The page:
A couple of years ago I walked over to the Lynn Museum's yard sale. I love yard sales but rarely get to go because I work on Saturdays here at the gallery. I was super excited to be able to take a lunch break, walk out of the back of the building, and hit the Museum's yard sale in it's beautiful courtyard. I was more excited when I found a laundry basket full of old shoe molds for not a lot of money. I asked twice if they were sure they wanted to let it go at such a low price.

Being from The LandofNotLynn, I expected that these old shoe forms were as precious to Lynners as say, a piece of old whaling memorabilia would be to a LandOfNotLynner. Turns out, there isn't a lot of public interest in turning Lynn into a save-the-shoes town like LandOfNotLynn. There also aren't a lot of really loud, vocal, motivated parties interested in saving the old ten-footers like there is to save the cobblestone streets or other pieces or periodic charm of LandOfNotLynn.

Lynn, as it seems, has always been fed by industry. For the large part, in my opinion, Lynn's greatest asset (seconded by it's amazing wealth of natural resources) is its wealth of hard working people. Lynn really wasn't built by a certain industry as much as industry was able to be built because of Lynn's people.
And no one industry has influenced Lynn as much as industry itself, when looking at the city's start to now.

The shoe industry, however, was a biggie. And being an artist, is also the most interesting to me. I love looking at the exhibitions at the museum and seeing the old shoe designs, the Lynn Beach Painter's work, all from that period in time when Lynn was a trendsetter in foot fashion. I am a sucker for early American cottage industry type things, and the ten footers and shoe forms are right up my alley.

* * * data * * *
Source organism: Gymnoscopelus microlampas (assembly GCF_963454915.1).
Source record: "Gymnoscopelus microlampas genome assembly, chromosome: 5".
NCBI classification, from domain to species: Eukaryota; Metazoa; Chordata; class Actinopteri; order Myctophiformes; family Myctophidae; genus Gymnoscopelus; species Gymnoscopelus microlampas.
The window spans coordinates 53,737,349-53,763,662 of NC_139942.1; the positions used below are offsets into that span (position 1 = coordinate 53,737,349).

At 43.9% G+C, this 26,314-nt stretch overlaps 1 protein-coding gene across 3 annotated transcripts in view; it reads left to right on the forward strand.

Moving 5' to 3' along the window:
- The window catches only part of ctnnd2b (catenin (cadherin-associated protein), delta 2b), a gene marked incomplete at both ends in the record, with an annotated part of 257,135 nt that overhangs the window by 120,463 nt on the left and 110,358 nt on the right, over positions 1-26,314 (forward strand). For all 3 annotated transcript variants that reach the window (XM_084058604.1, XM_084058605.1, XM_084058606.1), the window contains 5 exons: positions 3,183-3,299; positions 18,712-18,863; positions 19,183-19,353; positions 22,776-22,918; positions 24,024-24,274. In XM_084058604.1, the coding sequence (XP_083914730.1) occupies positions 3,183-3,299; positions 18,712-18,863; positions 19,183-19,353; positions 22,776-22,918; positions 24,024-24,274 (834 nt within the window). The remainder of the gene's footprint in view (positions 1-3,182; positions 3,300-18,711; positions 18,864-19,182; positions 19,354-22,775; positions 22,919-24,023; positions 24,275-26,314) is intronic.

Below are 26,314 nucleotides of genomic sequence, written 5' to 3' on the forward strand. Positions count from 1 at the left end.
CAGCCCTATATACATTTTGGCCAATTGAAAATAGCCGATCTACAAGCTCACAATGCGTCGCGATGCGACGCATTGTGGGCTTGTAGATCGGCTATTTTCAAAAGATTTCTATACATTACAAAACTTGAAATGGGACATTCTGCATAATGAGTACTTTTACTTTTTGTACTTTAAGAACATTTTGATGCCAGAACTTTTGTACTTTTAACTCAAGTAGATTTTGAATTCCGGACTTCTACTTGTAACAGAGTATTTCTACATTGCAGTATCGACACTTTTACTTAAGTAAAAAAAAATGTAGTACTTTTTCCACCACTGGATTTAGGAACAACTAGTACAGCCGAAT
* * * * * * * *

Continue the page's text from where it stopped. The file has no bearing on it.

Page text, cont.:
I thought I would make something of those shoes some day, something new, and then AAH came along. I passed the shoes out to some artists whom I both admire, have worked with in the past, and trust will redfine those forms and show the city that we are still trendsetters here in Lynn.

The hardworking people of Lynn are no longer defined by one industry, or culture of tradesmanship. While many families have been here for generations, there are influxes of new people, as there always have been, and some of us are dedicated to the creative industries. We aren't all farmers like my ancestors were when they landed in Lynn in the 1600's for a brief spell, but we're working the land here, gathering up steam for new cottage industries to take foot in the downtown.

I hear so often, "When I was a kid, it was so nice down there." Well, come back and make it nice again. Shop local, dare to help make your back yard a wholesome, safe, bustling place so your children can grow up and say with pride, "Look what we built," instead of recounting what was destroyed. That's the true Lynn spirit, isn't it?

(Note: The shoe mold sculptural pieces will be available through silent auction at the upcoming Arts After Hours event on October 21st, which will be held at The Lynn Museum. This post will be followed up in a few days with photos and artists'info.)


Belle Absente: weekly writing salons

Corey Corcoran, Allergies
Introducing the first event collaboration between The Little Gallery Under the Stairs and Subterranean: Belle Absente.

On Wednesday evenings we will be hosting miniature writing retreats. In the spirit of Oulipo's laboratory of potential literature and the Romanticist, Surrealist and Tel Quel salons that preceded it, we invite you to vigorous conversation and writing sessions, collaborations and experiments.

Work away on your own project in the company of other writers; critique and workshop sticky situations; play Exquisite Corpse or the degenerative writing/drawing parlor game Eat Poop You Cat; break out of your comfort zone with constraints of Bourbakian set theory compiled by Oulipo; come up with a piece of brilliant new writing for your next open mic performance at the Walnut Street Cafe; or spark a more organic and ongoing collaboration.

We'll provide the coffee, wi-fi, and comfy seating. You bring your choice of writing tools (and bottled inspiration if desired).

While you are here, check out Corey Corcoran's Exhibition, NUMBSKULL, open through the end of October!

Belle Absente begins October 13, 8:00 PM at TLGUTS.
Belle Absente has already begun.